Whereas ephemerality had glorified but also trivialized and marginalized dance as that profoundly apolitical activity (its deepest nature unplanned, its most essential sense irrecuperable), the “disappearance” trope recasts the body’s provisional interventions in space or theory as a textuality of its own making (2004, p.184).
Elsewhere, Franko asserts that the irretrievable and unpredictable nature of dance is paradoxical to the extent that ‘[dance’s] historicity derives from its divorce from immediacy: it is not wholly explicable in/as a present’ (1996, p. 4). However, where ‘it’ is not wholly explicable in/as present, the notion of the dancer’s perpetual agency in disappearing from within the stated present moment of a dance (self-erasure) reverberates with ‘its’ disappearance also from beyond the dance’s present, to be further re-presented through being viewed or written about retrospectively. Of particular concern here however, is the location of a written counterpart to dance that might function as both preservation document and, in applying itself to the body in motion, might also account for the present and non present states that occur in registering movement on paper. A phenomenological approach places the role of writing through the experiential and goes some way in challenging the suggested latency of writing acts in relation to their movement counterparts. Interrogating the relationship between the perceived (kinetically responsive) and the apprehended (visually tactile) space of dance writing (Lepecki, 1996) also serves to challenge widely-held assumptions regarding dance’s dependency on writing as that which serves to ensure its permanence through inscription.
The term ‘choreography’ might be said to imply an ontological equivalent to writing—a mediated language—where ‘graph’ indicates the symbolic representation of other visually dominant forms such as drawing, painting, engraving and etching. Film theorist Sergei Eisenstein considers initial writing distinctions between different language forms:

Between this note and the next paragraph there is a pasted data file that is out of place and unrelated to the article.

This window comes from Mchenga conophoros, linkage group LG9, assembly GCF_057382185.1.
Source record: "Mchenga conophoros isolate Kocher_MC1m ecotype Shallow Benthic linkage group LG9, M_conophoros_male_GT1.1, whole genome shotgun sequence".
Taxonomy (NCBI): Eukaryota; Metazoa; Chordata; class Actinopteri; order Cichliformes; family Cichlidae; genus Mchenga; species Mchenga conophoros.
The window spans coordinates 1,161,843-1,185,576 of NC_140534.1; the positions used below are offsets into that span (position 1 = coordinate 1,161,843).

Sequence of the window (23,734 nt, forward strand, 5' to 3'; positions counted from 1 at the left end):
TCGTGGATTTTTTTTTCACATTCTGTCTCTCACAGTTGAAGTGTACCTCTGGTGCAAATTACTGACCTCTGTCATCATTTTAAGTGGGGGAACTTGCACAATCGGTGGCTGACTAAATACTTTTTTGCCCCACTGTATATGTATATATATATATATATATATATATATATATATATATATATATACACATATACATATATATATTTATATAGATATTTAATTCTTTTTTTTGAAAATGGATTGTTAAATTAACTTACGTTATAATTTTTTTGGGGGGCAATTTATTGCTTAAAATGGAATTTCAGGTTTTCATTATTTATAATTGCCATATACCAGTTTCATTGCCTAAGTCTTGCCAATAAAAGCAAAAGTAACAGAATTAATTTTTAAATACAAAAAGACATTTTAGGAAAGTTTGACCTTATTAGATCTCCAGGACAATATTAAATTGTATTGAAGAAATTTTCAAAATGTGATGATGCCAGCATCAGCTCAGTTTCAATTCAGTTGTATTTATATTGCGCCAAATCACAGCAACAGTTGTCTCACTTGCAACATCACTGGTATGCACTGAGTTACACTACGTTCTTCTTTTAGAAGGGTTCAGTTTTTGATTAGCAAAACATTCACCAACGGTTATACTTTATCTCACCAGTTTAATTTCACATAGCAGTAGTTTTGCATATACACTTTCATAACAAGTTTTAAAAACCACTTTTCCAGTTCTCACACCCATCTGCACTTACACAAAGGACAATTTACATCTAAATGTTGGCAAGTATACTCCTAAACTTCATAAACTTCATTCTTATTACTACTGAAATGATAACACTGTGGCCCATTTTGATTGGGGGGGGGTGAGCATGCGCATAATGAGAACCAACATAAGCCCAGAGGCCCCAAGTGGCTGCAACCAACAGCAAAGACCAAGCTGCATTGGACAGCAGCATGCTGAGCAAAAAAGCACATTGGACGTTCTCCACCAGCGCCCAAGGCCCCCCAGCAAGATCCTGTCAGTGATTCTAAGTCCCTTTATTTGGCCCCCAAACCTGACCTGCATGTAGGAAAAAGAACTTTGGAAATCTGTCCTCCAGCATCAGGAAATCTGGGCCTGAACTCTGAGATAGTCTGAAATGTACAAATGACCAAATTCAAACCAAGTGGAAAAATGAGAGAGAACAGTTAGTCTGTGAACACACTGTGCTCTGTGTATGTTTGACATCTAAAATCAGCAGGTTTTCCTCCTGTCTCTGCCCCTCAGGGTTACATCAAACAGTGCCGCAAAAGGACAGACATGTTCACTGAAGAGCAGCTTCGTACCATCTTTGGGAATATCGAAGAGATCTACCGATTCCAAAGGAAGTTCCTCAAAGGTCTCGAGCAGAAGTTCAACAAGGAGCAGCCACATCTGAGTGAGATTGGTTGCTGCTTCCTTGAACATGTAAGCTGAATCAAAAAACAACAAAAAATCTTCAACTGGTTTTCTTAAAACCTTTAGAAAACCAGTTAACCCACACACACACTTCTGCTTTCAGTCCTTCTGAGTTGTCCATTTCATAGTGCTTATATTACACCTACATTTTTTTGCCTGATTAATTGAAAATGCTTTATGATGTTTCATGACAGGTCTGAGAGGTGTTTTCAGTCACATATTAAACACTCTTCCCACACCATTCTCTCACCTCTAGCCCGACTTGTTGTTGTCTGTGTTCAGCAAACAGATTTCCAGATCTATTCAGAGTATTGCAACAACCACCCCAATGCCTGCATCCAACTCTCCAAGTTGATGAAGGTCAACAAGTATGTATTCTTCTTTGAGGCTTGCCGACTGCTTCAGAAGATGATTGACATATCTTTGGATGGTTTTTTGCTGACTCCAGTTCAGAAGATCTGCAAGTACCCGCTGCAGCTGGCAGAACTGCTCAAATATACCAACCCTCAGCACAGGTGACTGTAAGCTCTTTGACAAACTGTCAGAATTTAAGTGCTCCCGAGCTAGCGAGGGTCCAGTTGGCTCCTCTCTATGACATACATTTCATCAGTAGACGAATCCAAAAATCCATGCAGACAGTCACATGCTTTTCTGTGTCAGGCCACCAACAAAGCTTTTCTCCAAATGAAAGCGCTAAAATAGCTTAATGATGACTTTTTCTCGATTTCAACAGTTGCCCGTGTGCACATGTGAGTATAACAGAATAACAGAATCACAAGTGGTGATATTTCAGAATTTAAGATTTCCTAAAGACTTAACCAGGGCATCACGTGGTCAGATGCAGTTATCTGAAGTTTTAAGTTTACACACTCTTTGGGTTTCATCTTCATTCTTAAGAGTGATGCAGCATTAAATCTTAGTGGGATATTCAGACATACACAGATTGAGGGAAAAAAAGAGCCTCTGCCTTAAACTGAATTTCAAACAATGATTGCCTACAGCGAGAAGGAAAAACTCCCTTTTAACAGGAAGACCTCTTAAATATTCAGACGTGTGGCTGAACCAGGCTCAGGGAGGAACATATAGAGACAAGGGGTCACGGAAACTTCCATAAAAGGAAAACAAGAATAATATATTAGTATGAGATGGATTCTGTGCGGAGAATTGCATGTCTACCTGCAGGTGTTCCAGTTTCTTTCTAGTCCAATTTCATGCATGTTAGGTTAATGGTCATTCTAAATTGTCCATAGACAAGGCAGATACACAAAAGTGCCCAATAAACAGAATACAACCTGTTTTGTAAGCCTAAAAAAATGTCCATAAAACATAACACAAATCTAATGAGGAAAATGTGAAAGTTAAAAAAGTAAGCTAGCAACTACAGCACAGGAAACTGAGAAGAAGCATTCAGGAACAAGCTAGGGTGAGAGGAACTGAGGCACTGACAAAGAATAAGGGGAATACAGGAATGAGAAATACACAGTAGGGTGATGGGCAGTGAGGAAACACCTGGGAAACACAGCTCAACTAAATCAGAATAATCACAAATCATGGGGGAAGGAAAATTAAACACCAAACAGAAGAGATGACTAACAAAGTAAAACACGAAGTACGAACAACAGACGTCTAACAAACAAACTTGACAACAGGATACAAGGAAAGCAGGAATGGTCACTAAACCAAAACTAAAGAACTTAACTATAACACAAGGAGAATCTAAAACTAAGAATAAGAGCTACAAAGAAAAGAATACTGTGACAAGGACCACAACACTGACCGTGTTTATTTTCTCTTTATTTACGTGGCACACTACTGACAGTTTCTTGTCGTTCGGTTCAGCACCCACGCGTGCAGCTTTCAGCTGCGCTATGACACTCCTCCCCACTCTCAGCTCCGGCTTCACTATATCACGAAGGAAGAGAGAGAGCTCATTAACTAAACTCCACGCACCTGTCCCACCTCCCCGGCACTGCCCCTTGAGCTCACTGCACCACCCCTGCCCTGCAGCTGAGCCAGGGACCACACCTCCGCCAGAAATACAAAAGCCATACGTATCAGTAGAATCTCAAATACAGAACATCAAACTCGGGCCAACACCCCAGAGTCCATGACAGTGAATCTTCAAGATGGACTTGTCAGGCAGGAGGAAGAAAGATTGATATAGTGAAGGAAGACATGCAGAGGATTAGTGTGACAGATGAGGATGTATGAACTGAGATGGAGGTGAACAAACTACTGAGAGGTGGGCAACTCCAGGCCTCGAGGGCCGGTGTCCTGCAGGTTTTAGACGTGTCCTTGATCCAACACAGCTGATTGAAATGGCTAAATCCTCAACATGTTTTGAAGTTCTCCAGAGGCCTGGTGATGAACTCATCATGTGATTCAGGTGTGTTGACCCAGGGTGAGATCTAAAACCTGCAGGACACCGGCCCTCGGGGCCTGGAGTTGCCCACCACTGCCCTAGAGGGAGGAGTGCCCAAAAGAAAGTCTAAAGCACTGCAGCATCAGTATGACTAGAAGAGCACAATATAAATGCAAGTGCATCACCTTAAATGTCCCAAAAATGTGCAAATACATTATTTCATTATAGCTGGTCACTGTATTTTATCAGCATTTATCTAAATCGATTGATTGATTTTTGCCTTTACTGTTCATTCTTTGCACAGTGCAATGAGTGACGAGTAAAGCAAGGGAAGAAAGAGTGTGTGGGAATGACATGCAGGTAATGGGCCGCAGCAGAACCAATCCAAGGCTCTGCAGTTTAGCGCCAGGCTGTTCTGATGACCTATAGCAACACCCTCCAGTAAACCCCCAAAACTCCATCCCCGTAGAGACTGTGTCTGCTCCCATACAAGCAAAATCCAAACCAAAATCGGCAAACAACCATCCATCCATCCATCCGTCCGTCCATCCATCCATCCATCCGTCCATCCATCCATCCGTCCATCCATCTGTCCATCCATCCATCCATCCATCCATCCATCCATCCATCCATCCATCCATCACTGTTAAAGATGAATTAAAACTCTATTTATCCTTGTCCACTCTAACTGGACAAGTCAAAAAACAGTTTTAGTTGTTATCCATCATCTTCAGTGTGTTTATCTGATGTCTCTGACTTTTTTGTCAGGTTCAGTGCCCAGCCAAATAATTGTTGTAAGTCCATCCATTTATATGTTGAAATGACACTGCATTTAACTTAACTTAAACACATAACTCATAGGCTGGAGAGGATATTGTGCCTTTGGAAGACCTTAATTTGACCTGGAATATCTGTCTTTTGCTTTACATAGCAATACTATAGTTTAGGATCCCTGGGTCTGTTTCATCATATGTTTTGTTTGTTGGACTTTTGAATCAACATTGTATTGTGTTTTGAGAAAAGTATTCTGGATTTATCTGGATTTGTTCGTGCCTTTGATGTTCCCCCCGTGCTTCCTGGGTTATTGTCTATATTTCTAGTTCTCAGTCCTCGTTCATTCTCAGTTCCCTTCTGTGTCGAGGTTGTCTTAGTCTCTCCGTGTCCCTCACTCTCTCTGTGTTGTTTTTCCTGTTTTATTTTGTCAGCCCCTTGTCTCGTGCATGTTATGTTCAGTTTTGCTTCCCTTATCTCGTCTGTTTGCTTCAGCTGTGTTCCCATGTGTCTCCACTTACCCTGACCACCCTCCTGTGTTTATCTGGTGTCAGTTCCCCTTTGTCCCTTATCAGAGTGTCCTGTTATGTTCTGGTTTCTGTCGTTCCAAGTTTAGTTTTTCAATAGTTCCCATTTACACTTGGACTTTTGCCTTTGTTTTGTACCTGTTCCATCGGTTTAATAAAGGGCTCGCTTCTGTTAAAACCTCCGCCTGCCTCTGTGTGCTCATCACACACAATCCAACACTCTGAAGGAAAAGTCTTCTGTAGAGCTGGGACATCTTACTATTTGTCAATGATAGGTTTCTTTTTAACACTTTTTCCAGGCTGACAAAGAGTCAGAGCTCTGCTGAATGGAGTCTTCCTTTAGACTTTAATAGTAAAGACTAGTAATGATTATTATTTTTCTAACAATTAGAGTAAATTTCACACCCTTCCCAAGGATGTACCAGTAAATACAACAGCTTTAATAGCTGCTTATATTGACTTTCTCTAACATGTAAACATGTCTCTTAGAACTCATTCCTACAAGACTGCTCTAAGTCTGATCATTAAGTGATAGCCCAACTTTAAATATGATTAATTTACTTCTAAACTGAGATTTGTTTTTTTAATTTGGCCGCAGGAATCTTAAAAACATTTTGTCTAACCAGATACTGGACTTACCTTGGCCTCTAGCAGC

While the alphabet is phonetic in nature, this is not true of other written languages. Writing systems […] may also be logographic, in which case the written sign represents a single word, or ideographic, in which ideas or concepts are represented directly in the form of glyphs or characters. (Eisenstein, 1995, p. 36).
Japanese calligraphy, for example, operates within an ideographic system where, like dance, it communicates in images, unmediated by words. How, then, might the term choreograph be considered equivalent to writing (or equivalent to established writing forms) in terms of its intervention into dance? Again, Lepecki (2004) asserts:
If we equate particular expressive forms with acknowledged language or language systems we go some way towards equating choreographic intervention in dance with that of mediated language in writing. (p. 124–139).
Prior to Noverre, in 1589 the French dance critic Thoinot Arbeau argued that dance writing incurred an ‘archival commandment’. By committing the steps of a dance to writing, writing’s initial function can be seen to preserve the ‘ephemeral’ act of dance both for posterity and as a means for dissemination: it would be prescribed for future replication. Such a means of preservation can be said to be motivated both by the desire to further replicate the dance for future use in the form of prescription—a protracted account of practice through an acknowledged graphic means of presentation—and, furthermore, to relegate dance to the word in the form of description, be that critical commentary or academic discourse or both. Foster signals a later eighteenth century philosophical approach to the dance body as maintaining a distinct separation between its live presence and its re-presentation on paper:
Even construed as a language in Enlightenment thought, the body’s gestures begin to signify that which cannot be spoken. The unique role for gesture prepares the way for a complete separation between dance and text that occurs in the early decades of the nineteenth century. (Foster, cited in Goellner & Shea Murphy, 1995, p. 234).
Such a statement supports Heard’s earlier suggestion of physical language as maintaining a connection to the material world, while privileging the body’s materiality within both the destructive and creative aspects of language.